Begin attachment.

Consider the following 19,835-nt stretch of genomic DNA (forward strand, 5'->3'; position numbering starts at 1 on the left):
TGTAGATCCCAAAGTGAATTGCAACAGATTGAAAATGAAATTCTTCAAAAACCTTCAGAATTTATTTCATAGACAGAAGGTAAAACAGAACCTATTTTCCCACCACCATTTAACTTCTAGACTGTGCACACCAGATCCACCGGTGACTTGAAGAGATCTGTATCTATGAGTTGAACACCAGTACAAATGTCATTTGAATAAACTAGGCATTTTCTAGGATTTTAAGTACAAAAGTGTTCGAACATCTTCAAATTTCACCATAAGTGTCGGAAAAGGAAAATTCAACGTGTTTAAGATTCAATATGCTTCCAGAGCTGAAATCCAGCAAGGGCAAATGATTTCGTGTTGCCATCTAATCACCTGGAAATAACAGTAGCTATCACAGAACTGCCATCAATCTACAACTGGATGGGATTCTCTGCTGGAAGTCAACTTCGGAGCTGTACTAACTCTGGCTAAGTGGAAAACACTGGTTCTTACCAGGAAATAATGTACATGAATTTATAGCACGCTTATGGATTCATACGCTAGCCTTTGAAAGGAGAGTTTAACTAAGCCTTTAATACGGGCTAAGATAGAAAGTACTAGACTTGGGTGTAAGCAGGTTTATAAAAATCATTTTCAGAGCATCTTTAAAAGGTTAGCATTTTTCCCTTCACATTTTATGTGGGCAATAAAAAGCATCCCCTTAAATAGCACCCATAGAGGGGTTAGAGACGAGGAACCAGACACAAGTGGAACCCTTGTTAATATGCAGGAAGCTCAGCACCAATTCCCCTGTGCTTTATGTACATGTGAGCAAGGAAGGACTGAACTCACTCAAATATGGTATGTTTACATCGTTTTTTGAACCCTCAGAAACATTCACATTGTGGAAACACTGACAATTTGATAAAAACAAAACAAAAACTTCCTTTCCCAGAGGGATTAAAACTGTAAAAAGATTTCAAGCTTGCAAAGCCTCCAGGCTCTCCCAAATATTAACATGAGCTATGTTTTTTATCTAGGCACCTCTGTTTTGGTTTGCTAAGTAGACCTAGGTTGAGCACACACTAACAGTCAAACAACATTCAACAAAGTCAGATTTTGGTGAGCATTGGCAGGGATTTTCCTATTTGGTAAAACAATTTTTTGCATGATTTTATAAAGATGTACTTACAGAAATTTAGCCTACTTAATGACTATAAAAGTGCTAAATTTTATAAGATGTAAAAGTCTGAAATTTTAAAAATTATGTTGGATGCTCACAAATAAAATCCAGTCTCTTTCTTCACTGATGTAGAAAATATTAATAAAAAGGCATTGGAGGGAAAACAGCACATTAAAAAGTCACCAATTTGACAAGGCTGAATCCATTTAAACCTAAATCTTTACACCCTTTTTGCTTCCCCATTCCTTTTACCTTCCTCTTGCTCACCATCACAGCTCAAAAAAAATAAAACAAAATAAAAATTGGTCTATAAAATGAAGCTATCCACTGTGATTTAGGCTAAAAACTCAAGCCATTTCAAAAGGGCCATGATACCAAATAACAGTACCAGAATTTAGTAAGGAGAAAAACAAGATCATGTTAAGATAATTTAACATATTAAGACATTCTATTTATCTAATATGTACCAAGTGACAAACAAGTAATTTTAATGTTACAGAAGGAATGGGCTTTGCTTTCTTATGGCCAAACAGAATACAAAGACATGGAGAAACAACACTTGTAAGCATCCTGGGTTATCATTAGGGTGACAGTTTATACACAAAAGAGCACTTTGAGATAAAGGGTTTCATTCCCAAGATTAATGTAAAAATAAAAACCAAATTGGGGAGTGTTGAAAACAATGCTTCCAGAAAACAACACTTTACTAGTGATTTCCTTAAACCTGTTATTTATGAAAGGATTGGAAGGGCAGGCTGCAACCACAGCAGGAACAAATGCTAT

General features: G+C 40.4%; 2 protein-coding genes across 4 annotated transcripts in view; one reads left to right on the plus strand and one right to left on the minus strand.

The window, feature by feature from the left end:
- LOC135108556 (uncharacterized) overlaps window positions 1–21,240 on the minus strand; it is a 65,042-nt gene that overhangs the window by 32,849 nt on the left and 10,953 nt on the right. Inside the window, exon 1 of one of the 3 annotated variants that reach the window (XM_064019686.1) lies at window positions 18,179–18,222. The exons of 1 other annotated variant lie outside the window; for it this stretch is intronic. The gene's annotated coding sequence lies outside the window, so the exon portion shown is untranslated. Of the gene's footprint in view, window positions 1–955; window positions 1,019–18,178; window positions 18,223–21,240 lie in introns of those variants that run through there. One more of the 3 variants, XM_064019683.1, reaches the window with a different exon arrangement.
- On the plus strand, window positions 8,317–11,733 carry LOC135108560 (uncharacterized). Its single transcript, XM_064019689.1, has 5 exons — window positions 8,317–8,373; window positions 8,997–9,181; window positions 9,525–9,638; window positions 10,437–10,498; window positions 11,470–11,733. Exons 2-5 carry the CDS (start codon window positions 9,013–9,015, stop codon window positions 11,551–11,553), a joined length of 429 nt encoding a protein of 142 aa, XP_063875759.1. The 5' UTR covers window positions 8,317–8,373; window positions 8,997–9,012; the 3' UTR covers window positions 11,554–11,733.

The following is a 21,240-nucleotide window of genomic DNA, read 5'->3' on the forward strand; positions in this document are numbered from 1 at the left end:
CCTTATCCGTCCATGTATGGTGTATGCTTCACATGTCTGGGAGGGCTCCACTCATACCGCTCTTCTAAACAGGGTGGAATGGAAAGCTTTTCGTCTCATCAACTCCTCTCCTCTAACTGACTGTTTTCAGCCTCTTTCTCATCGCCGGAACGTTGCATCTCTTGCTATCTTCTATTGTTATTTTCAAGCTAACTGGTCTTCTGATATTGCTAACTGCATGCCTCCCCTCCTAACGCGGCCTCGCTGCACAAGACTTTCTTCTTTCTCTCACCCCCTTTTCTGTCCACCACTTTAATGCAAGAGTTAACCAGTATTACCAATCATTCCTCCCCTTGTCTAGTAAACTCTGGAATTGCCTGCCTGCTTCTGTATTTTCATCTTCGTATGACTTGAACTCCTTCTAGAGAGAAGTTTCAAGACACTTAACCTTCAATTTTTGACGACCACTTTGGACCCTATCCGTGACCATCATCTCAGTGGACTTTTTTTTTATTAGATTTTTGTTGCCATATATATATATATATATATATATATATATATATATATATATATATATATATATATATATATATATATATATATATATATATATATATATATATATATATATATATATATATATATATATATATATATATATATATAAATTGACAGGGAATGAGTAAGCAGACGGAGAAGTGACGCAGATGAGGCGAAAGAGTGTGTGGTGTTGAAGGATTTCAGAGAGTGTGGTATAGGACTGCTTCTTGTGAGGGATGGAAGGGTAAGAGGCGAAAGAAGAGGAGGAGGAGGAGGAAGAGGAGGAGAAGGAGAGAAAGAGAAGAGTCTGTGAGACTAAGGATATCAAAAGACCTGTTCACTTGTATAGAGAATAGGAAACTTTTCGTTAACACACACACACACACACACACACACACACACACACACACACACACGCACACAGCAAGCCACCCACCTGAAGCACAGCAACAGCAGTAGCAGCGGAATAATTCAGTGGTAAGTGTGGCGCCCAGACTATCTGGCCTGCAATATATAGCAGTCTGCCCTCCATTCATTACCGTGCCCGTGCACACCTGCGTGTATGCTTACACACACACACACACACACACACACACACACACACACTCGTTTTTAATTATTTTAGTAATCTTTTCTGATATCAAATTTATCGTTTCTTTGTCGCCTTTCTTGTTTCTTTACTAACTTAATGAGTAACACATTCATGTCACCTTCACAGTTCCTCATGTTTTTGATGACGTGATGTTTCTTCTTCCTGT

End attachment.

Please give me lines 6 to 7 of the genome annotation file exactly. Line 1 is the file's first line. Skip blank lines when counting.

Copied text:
- On the plus strand, window positions 8,317–11,733 carry LOC135108560 (uncharacterized). Its single transcript, XM_064019689.1, has 5 exons — window positions 8,317–8,373; window positions 8,997–9,181; window positions 9,525–9,638; window positions 10,437–10,498; window positions 11,470–11,733. Exons 2-5 carry the CDS (start codon window positions 9,013–9,015, stop codon window positions 11,551–11,553), a joined length of 429 nt encoding a protein of 142 aa, XP_063875759.1. The 5' UTR covers window positions 8,317–8,373; window positions 8,997–9,012; the 3' UTR covers window positions 11,554–11,733.

The following is a 21,240-nucleotide window of genomic DNA, read 5'->3' on the forward strand; positions in this document are numbered from 1 at the left end: